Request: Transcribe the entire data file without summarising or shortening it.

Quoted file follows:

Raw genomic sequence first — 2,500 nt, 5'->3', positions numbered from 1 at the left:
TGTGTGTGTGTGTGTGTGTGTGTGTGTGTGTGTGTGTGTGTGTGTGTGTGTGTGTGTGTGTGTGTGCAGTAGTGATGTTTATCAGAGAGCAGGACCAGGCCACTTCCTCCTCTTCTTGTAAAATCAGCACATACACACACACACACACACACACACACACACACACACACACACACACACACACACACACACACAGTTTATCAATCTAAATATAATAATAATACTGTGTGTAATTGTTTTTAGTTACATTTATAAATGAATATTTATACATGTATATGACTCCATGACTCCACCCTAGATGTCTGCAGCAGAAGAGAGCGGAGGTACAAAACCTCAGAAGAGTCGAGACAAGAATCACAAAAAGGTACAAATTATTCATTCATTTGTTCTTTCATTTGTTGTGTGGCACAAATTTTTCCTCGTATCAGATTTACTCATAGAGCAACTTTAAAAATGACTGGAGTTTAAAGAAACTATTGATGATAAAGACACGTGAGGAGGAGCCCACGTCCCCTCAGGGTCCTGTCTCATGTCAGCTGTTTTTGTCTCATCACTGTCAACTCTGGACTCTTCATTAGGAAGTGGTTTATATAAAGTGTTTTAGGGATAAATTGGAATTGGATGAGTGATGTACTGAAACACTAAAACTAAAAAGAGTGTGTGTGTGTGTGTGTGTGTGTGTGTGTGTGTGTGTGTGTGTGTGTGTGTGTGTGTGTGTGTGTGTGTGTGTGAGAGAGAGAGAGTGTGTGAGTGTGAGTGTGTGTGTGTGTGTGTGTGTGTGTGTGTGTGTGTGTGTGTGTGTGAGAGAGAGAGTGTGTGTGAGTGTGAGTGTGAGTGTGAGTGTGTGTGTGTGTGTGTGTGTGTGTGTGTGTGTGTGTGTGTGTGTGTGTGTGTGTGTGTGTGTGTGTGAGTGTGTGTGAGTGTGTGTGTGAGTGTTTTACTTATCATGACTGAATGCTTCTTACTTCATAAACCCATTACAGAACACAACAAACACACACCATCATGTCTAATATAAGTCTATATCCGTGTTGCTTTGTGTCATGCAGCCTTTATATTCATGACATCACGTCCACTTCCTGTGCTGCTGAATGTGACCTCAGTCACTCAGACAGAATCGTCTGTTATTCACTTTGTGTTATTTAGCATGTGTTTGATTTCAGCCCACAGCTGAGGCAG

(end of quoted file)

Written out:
Raw genomic sequence first — 2,500 nt, 5'->3', positions numbered from 1 at the left:
TGTGTGTGTGTGTGTGTGTGTGTGTGTGTGTGTGTGTGTGTGTGTGTGTGTGTGTGTGTGTGTGTGCAGTAGTGATGTTTATCAGAGAGCAGGACCAGGCCACTTCCTCCTCTTCTTGTAAAATCAGCACATACACACACACACACACACACACACACACACACACACACACACACACACACACACACACACACAGTTTATCAATCTAAATATAATAATAATACTGTGTGTAATTGTTTTTAGTTACATTTATAAATGAATATTTATACATGTATATGACTCCATGACTCCACCCTAGATGTCTGCAGCAGAAGAGAGCGGAGGTACAAAACCTCAGAAGAGTCGAGACAAGAATCACAAAAAGGTACAAATTATTCATTCATTTGTTCTTTCATTTGTTGTGTGGCACAAATTTTTCCTCGTATCAGATTTACTCATAGAGCAACTTTAAAAATGACTGGAGTTTAAAGAAACTATTGATGATAAAGACACGTGAGGAGGAGCCCACGTCCCCTCAGGGTCCTGTCTCATGTCAGCTGTTTTTGTCTCATCACTGTCAACTCTGGACTCTTCATTAGGAAGTGGTTTATATAAAGTGTTTTAGGGATAAATTGGAATTGGATGAGTGATGTACTGAAACACTAAAACTAAAAAGAGTGTGTGTGTGTGTGTGTGTGTGTGTGTGTGTGTGTGTGTGTGTGTGTGTGTGTGTGTGTGTGTGTGTGTGTGTGAGAGAGAGAGAGTGTGTGAGTGTGAGTGTGTGTGTGTGTGTGTGTGTGTGTGTGTGTGTGTGTGTGTGTGTGAGAGAGAGAGTGTGTGTGAGTGTGAGTGTGAGTGTGAGTGTGTGTGTGTGTGTGTGTGTGTGTGTGTGTGTGTGTGTGTGTGTGTGTGTGTGTGTGTGTGTGTGTGAGTGTGTGTGAGTGTGTGTGTGAGTGTTTTACTTATCATGACTGAATGCTTCTTACTTCATAAACCCATTACAGAACACAACAAACACACACCATCATGTCTAATATAAGTCTATATCCGTGTTGCTTTGTGTCATGCAGCCTTTATATTCATGACATCACGTCCACTTCCTGTGCTGCTGAATGTGACCTCAGTCACTCAGACAGAATCGTCTGTTATTCACTTTGTGTTATTTAGCATGTGTTTGATTTCAGCCCACAGCTGAGGCAG